10. Geology. With some inconsiderable exceptions, the rock-formations belong entirely to the primary and older fossiliferous, or transition series. The primary rocks, which occupy the smaller portion of the surface, occur in two disconnected tracts in the southeastern and northeastern sections, but in both cases are offsets from the great primary region of New England. The southern tract includes the Highland range as before described, which passes into Massachusetts near the southeastern corner of Dutchess county, the southeast corner of the mainland beiween the highlands and the sea, and the northwest part of Long Island with Staten Island. The prevailing rocks of this district are gneiss, mica-slate, and primitive limestone, with some other stratified rocks ; granite occurs only in beds or veins in the other rocks. The northern primitive district lies between Lakes Champlain and Ontario. Felspathic granite, traversed by greenstone dykes, gneiss, hornblende, and primitive limestone, are the prevailing rocks of this region. The remaining rock-formations, occupying much the greater part of the surface, belong to the older fossiliferous group, and are characterized by a great simplicity of arrangement, arising from the great extent of the several members of the group, and their undi bed horizontal position. They present a series of terraces rising by successive steps from the north toward the south, stretching nearly across the State, south of Lake Ontario and the Mohawk, from east to west, and intersected at right angles by numerous valleys of denudation, some of which are occupied by fine lakes, and others form the fertile and beautiful abodes of a prosperous population. Shales, fossiliserous limestones, sandstones, and slates, here alternate with each other in an endless variety. 11. Minerals. The most important metallic minerals are iron and lead. Galena or sulphu

. ret of lead occurs in several localities, but most abundantly at Rossie and other places in St. Lawrence county , in Lewis county, at Ancram in Columbia, &c. ; but it seems doubtful whether it occurs at these last places in true veins. Iron is very generally diffused over the eastern part of the State, under the various forms of magnetic oxide, the red or specular oxide, and bog-ore, all of which are worked. Beds of magnetic ore extend, with little interruption, from Canada to the vicinity of New York. The most important localities are in Orange, Rockland, Putnam, and the northeastern counties. One of the beds at Newcomb, where the ore is of great purity and easily wrought, has been traced more than a mile, with a width of above 300 feet, and appears to extend more than four miles, and there are others of similar extent. Rich beds of the specular ore occur at several localities in St. Lawrence and Jefferson counties, among which the Kearney and Parish beds, of the brown or argillaceous variety, are of extraordinary richness. The bog-ore is also abundant, except in the northern primitive district. Sulphuret of iron, or iron pyrites, abounds in various localities, and at Canton is used in the manufacture of copperas and alum. Gypsum is pretty generally diffused through the western part of the State, and is highly valued as a manure. Hydraulic limestone, furnishing good water-cement, abounds in Madison, Onondaga, and some of the neighboring counties. Marble, freestone, gneiss, and other building stðnes are plentiful, and of excellent quality.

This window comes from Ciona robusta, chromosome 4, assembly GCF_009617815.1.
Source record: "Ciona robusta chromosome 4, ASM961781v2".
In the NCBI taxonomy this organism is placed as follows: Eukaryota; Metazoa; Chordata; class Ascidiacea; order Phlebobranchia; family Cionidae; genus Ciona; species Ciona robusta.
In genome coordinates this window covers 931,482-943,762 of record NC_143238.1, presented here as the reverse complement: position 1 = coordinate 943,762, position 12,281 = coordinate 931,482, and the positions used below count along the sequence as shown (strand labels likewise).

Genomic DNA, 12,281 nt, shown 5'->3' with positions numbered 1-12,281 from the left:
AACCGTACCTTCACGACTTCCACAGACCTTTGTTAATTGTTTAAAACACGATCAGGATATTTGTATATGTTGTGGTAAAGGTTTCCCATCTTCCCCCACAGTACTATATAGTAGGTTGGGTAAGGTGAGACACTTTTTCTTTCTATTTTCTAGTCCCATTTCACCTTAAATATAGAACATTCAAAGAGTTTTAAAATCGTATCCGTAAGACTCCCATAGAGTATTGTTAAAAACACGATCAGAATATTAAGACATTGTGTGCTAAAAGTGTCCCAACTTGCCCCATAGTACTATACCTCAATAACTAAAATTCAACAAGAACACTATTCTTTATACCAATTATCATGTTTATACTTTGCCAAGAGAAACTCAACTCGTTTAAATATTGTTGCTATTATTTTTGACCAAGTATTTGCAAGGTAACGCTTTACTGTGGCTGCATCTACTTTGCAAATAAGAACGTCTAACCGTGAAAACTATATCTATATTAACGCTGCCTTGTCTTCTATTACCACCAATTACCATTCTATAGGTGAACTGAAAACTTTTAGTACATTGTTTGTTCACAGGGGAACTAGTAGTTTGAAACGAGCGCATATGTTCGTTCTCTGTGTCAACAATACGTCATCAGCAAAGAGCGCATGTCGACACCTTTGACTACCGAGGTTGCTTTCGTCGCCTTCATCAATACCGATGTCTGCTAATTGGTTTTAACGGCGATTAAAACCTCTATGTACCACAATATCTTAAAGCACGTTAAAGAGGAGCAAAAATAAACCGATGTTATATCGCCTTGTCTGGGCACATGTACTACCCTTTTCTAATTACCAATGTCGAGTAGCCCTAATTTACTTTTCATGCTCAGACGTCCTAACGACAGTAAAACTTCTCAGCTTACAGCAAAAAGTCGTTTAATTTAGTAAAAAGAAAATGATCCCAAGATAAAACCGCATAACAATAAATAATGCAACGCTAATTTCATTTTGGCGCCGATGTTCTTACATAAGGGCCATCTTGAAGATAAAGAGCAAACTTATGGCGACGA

There are


12. Vegetable Productions. The mountainous region produces the greater proportion of the evergreen trees of North America ; the western part is principally wooded with deciduous trees of the loftiest growth ; in the eastern parts the trees are deciduous in general, but less lofty. The most common forest trees are oak, maple, beech, walnut, butternut, chestnut, birch, tilia, poplar, cherry, sycamore or buttonwood, ash, elm, sassafras, hornbeam, sumach, alder, pine, spruce, larch, fir, hemlock, cedar, locust, laurel, mulberry, black walnut, cucumber tree, crab-apple, and thorn; of oak there are 20 varieties ; of pine and walnut 8.